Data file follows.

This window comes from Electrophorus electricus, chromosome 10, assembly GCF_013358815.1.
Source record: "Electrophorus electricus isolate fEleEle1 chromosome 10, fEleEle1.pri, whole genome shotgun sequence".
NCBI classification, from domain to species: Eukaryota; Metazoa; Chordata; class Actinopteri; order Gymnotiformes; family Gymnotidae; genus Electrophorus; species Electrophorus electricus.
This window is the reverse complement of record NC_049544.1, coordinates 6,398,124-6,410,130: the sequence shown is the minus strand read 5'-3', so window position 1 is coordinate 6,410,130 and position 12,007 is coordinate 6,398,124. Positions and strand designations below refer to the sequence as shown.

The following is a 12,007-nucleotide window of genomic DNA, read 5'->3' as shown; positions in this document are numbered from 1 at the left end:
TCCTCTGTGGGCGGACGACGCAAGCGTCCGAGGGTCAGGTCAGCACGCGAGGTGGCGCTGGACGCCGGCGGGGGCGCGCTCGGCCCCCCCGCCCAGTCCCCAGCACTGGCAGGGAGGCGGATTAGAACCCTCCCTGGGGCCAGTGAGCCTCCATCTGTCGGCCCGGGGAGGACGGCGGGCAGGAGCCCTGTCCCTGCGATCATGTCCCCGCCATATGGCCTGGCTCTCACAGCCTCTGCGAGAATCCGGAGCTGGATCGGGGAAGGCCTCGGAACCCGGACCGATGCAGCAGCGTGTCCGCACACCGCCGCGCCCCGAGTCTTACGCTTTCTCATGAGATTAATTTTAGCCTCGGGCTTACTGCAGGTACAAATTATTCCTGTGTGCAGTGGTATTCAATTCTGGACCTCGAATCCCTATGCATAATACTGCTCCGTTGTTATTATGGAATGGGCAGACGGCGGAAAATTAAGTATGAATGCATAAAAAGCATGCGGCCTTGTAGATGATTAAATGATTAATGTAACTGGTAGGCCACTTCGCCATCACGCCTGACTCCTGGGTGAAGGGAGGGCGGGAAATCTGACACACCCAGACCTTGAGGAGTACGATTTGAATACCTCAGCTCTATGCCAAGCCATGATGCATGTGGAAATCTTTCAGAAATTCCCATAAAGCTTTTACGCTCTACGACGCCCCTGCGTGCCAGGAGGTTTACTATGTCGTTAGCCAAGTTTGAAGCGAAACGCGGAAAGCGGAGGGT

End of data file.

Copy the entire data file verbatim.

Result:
This window comes from Electrophorus electricus, chromosome 10, assembly GCF_013358815.1.
Source record: "Electrophorus electricus isolate fEleEle1 chromosome 10, fEleEle1.pri, whole genome shotgun sequence".
NCBI classification, from domain to species: Eukaryota; Metazoa; Chordata; class Actinopteri; order Gymnotiformes; family Gymnotidae; genus Electrophorus; species Electrophorus electricus.
This window is the reverse complement of record NC_049544.1, coordinates 6,398,124-6,410,130: the sequence shown is the minus strand read 5'-3', so window position 1 is coordinate 6,410,130 and position 12,007 is coordinate 6,398,124. Positions and strand designations below refer to the sequence as shown.

The following is a 12,007-nucleotide window of genomic DNA, read 5'->3' as shown; positions in this document are numbered from 1 at the left end:
TCCTCTGTGGGCGGACGACGCAAGCGTCCGAGGGTCAGGTCAGCACGCGAGGTGGCGCTGGACGCCGGCGGGGGCGCGCTCGGCCCCCCCGCCCAGTCCCCAGCACTGGCAGGGAGGCGGATTAGAACCCTCCCTGGGGCCAGTGAGCCTCCATCTGTCGGCCCGGGGAGGACGGCGGGCAGGAGCCCTGTCCCTGCGATCATGTCCCCGCCATATGGCCTGGCTCTCACAGCCTCTGCGAGAATCCGGAGCTGGATCGGGGAAGGCCTCGGAACCCGGACCGATGCAGCAGCGTGTCCGCACACCGCCGCGCCCCGAGTCTTACGCTTTCTCATGAGATTAATTTTAGCCTCGGGCTTACTGCAGGTACAAATTATTCCTGTGTGCAGTGGTATTCAATTCTGGACCTCGAATCCCTATGCATAATACTGCTCCGTTGTTATTATGGAATGGGCAGACGGCGGAAAATTAAGTATGAATGCATAAAAAGCATGCGGCCTTGTAGATGATTAAATGATTAATGTAACTGGTAGGCCACTTCGCCATCACGCCTGACTCCTGGGTGAAGGGAGGGCGGGAAATCTGACACACCCAGACCTTGAGGAGTACGATTTGAATACCTCAGCTCTATGCCAAGCCATGATGCATGTGGAAATCTTTCAGAAATTCCCATAAAGCTTTTACGCTCTACGACGCCCCTGCGTGCCAGGAGGTTTACTATGTCGTTAGCCAAGTTTGAAGCGAAACGCGGAAAGCGGAGGGT